Periods, menses, that time of the month; whatever you call the Crimson Tide, we should all be familiar with the aches and pains of menstruation. It may seem too obvious to have an entry on menstruation in a feminist encyclopedia, but the age-old in-your-face gender biases that we revisit each Shark Week are just as important to think about as the more obscure ones.
Menstruation is typically a ‘women’s issue’ as for centuries we have lived in a binary world. Periods are an essential part of pregnancy and motherhood and are thus wrapped up in the feminine mystique of womanhood. It is only very recently that society has come to acknowledge that not all women menstruate, and not all people who menstruate are women. Even with this recognition, menstrual stigma is merely extended to new groups of people.
Periods have a dark past that still clings on today. Historically, women have been denied access to public spaces and career opportunities due to their periods, or the possibility of getting pregnant. It was believed that the uterus caused women to be too ‘hysterical’ a term that comes from the Greek word ‘hysterika’ which literally means uterus. Hysteria has been linked to women’s anatomy throughout medical history and still features in some contexts today as an excuse to keep women out of the public and religious sphere. The dark history of women being institutionalised and medicated for their periods has built a huge stigma around ‘lady troubles’ which causes a vast amount of problems today including internalised misogyny, period poverty, and the under-diagnosis of serious medical ailments such as endometriosis.
A small side note, endometriosis is a common condition where tissue similar to the lining of the womb starts to grow in other places, such as the ovaries and fallopian tubes. The chronic illness affects one in 10 women in the UK and 2-10% of women in the USA. It is extremely difficult to get a diagnosis for endometriosis, as the symptoms are pain during menstruation, pain during or after sex, pain when urinating, feeling sick during your period, heavy bleeding during your period, and depression. These types of pain have been so normalised in society that women/people with uteruses do not go to the doctor if they suffer from these symptoms, and even if they do, they are often prescribed over the counter pain medication and some dark chocolate. Endometriosis can lead to an increased risk of cancer and infertility, and there is an 8-year gap between symptom recognition and diagnosis. This idea that pain is a normal part of women’s lives features all across the medical system, from the lack of pain medication during surgery (i.e the insertion of an IUD) to women being told that heart attacks are ‘just anxiety’.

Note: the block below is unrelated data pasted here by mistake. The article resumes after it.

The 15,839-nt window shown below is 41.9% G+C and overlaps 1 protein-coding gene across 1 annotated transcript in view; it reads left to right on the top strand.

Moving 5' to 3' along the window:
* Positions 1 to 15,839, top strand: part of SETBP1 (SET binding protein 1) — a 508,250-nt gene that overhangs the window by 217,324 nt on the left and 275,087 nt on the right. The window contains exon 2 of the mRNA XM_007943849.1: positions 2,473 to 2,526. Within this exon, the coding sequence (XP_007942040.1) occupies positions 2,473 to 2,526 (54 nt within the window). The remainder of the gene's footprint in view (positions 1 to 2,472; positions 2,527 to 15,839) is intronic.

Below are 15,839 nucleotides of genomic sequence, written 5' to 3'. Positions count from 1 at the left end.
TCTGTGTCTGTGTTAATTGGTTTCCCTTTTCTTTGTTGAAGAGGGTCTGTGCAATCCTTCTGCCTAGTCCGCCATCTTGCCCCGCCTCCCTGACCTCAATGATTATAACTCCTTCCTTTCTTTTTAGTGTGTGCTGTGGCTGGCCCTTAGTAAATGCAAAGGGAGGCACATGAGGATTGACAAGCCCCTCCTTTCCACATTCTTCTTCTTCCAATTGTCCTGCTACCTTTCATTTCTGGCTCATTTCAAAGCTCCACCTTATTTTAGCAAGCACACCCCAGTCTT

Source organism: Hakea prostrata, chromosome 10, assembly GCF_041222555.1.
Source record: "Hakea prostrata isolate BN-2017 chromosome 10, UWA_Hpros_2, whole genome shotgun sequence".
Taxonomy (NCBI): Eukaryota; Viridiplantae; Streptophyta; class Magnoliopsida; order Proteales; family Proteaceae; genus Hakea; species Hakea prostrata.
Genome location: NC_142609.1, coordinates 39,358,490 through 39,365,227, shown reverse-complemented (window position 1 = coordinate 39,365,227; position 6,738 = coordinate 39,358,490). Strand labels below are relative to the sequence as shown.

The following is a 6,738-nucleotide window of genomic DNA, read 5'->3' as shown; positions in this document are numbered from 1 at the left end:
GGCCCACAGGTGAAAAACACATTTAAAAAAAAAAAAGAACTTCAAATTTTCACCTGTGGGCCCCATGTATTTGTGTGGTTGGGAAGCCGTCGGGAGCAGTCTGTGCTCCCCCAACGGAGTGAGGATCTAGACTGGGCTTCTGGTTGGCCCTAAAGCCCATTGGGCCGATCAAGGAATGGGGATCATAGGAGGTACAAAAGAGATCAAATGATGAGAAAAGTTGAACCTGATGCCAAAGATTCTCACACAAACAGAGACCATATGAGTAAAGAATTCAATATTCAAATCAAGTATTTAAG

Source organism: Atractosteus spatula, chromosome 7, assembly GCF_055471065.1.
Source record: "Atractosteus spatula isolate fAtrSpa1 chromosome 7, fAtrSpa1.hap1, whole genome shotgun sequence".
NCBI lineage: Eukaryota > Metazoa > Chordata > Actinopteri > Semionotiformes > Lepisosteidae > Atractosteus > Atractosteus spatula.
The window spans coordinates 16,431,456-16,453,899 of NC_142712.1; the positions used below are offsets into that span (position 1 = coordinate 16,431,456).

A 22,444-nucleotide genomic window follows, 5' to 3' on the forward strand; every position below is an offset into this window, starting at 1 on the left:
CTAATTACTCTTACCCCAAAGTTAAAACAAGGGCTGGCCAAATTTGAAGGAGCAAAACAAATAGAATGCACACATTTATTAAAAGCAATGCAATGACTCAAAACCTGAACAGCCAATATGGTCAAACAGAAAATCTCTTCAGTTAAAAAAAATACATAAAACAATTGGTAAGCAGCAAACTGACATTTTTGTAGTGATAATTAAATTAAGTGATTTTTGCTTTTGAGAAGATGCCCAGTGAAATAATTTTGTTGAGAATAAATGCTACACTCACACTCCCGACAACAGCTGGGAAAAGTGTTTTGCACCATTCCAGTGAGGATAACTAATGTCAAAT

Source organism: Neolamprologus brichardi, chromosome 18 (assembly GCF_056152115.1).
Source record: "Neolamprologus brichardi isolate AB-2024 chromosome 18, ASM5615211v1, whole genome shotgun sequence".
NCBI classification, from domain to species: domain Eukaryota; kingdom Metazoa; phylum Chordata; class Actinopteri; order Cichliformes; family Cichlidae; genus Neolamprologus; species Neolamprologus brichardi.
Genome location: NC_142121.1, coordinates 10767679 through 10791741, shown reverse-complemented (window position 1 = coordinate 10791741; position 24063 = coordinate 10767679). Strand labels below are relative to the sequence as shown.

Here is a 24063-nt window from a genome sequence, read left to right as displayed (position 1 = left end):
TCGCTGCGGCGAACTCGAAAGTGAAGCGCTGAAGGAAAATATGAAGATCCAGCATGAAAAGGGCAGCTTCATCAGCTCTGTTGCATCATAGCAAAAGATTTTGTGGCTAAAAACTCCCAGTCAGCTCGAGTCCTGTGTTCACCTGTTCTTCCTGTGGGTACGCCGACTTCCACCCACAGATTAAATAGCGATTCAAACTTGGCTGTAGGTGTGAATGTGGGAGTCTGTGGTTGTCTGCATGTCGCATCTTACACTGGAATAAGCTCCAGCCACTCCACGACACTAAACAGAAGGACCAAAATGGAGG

There is so much to be said about periods and the role they play in society from sexual health to assumptions about motherhood, and right back to those people who menstruate and don’t identify as women. The rich, culturally diverse history of menstruation influences our biases and behaviour today and is an undercurrent to patriarchal systems everywhere which use this natural process to brand women as weak, fragile, unclean, impure, and incapable of participating in the public realm. However, it is also the subject of feminine mythology: the myth that a group of women who are close to each other will ‘sync up’ or the mystique that surrounds the connection between periods and the moon.
The taboo and stigma around periods are still prominent in many countries around the world. In some parts of Nepal for instance, people who menstruate are confined to a menstrual hut (usually a cow shed) outside the house during their period because they’re considered ‘impure.’ From being prey to snakebites to suffocating to death, let alone the psychological trauma of having to be punished for something you have no control over – people who menstruate continue to be ostracised despite the practice being officially banned. Furthermore, lack of access to menstrual products poses severe health implications for menstruating people. In India, menstrual hygiene products were taxed at an outrageous figure of 12% till as recently as 2018. Sadly, tax exemption is only a small step where so many continue to suffer from period poverty and have to make use of old rags, ash, husk, leaves, and other such life-threatening materials because of lack of access and education.
Effectively, although we are taught not to mention it, menstruation influences society in the most surprising of ways. Nowhere has this been so wonderfully illustrated as in this quote by Sandi Toksvig:
“The old saying is that “Necessity is the mother of invention.” This may be true, but it leaves out the fact that the inventor may also be somebody’s mother. Years ago, when I was studying anthropology at university, one of my female professors held up a photograph of an antler bone with 28 markings on it. “This,” she said, “is alleged to be man’s first attempt at a calendar.” We all looked at the bone in admiration. “Tell me,” she continued, “what man needs to know when 28 days have passed? I suspect that this is a woman’s first attempt at a calendar.”